Despite the closing of Dominick’s Finer Foods, River Forest still collected more sales tax revenue than anticipated during the fiscal year that ended April 30, according to the village’s comprehensive annual financial report approved recently by the board of trustees.

Overall revenues in the general fund exceeded the projected amount by $506,397, figures show. That money helped cover costs of administration, police and fire and portions of the public works department, among other services.

A breakdown of increased revenue shows:

Sales tax rose 7.84 percent, the result of the openings of Tilly’s and Ulta during the 2014 fiscal year and the starting up of Native Foods Café and La Parrillita restaurants during the 2015 fiscal year, among other things, Joan Rock, the village’s finance director said. 

Non-home rule sales tax — the 1 percent levy approved by voters in 2010 — rose by 3.24 percent. 

Income from building permits and vehicle licenses rose by 11.66 percent. 

Fines and forfeitures from delinquent parking and red light camera violations jumped by 22 percent as a result of the village’s participation in the state’s local debt recovery program. Increased parking ticket fine revenue was directed to the general operating fund; red-light camera fines were earmarked for the capital improvement fund. 

Income in the water and sewer fund was lower than anticipated because of a drop in water consumption. 

The village spent less than anticipated last year, by $314,354, the audit showed. E911 costs were lower due to the addition of Park Ridge to the West Suburban Consolidated Dispatch Center. Legal expenses associated with the Roosevelt Middle School exterior project drove that budget higher by nearly $67,000.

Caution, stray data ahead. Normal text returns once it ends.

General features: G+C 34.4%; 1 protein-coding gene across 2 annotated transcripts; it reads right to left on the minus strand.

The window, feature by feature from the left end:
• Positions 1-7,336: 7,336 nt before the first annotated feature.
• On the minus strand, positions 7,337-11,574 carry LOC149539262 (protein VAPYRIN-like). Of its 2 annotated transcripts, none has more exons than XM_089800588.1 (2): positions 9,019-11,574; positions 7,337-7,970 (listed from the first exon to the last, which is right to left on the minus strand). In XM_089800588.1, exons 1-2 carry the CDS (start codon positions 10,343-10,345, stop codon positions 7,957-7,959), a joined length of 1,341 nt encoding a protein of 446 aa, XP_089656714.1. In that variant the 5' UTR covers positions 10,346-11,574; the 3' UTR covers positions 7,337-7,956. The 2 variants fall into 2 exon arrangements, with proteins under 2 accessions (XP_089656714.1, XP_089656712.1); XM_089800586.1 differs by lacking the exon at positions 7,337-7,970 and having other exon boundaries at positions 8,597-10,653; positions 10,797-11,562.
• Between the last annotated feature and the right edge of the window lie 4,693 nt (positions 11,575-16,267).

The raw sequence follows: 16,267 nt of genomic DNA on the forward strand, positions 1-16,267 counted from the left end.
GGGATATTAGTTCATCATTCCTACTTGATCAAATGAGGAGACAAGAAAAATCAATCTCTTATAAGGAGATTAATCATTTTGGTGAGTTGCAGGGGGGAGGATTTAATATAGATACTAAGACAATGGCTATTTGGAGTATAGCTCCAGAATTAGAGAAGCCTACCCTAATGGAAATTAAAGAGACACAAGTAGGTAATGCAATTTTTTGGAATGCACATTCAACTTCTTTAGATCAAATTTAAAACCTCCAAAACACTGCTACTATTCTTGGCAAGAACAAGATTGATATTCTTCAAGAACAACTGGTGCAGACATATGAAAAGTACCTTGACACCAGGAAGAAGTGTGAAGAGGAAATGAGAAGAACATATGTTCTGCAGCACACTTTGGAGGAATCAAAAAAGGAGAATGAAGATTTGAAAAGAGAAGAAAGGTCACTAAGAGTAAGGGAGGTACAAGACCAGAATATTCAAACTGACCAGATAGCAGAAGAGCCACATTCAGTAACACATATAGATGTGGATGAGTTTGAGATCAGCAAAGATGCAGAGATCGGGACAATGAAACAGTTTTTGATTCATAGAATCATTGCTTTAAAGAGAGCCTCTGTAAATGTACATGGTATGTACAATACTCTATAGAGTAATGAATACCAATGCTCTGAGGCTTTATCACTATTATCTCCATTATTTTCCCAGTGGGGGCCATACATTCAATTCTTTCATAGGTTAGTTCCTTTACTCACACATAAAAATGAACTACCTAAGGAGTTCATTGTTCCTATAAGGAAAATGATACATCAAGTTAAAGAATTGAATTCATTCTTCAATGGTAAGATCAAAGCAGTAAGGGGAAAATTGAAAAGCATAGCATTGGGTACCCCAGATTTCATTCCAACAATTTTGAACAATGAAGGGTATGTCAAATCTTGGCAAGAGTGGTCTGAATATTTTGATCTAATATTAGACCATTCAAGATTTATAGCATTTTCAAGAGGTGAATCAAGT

Trustee Carmela Corsini, chairman of the village board’s finance committee, attributed the favorable report to the management team of Rock, Village Administrator Eric Palm and Assistant Village Manager Lisa Scheiner, who approach projecting annual revenue and expenditures conservatively. 

“They provide revenue reports every month, trim expenditures and get some good reserves to help us with cash flow and whatever foreseeable budget issues may be coming down the road,” Corsini said. “Our cash flow is flexible enough to sustain some short-term cash flow issues that may arise from the state not remitting revenues.”

In 2010, faced with a six-figure budget deficit, River Forest made structural changes to bring spending and revenue more into line. Since then, the village’s numbers have improved.

Village President Catherine Adduci said the village’s management team kept income and expenses in line, and in some cases below budget. But she said officials needed to be mindful of financial numbers year over year. 

“I will continue to work with the board and management team to be conservative about spending on any large items from the general funds, especially given the uncertainty of the state’s budget impasse and its effect on our budget,” Adduci said.

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